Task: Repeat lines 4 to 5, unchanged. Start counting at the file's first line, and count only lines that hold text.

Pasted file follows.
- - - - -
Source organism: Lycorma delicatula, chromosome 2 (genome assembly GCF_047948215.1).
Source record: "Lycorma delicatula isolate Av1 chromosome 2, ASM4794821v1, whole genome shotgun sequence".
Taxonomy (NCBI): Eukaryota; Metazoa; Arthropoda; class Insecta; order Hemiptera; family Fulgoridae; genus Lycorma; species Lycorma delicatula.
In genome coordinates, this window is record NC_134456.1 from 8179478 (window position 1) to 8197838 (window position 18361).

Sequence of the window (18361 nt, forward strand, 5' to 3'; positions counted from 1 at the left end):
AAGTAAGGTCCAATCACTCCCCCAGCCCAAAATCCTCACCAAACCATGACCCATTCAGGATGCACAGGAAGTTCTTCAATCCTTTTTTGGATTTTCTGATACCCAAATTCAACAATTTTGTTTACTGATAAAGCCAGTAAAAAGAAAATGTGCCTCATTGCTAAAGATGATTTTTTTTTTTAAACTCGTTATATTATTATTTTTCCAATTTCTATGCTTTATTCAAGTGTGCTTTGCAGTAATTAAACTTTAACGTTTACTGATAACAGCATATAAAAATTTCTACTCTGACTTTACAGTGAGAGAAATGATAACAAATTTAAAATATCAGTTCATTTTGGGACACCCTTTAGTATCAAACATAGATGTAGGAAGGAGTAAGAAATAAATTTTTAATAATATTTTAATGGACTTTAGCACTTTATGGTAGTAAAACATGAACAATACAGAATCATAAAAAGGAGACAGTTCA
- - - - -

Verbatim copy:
In genome coordinates, this window is record NC_134456.1 from 8179478 (window position 1) to 8197838 (window position 18361).

Sequence of the window (18361 nt, forward strand, 5' to 3'; positions counted from 1 at the left end):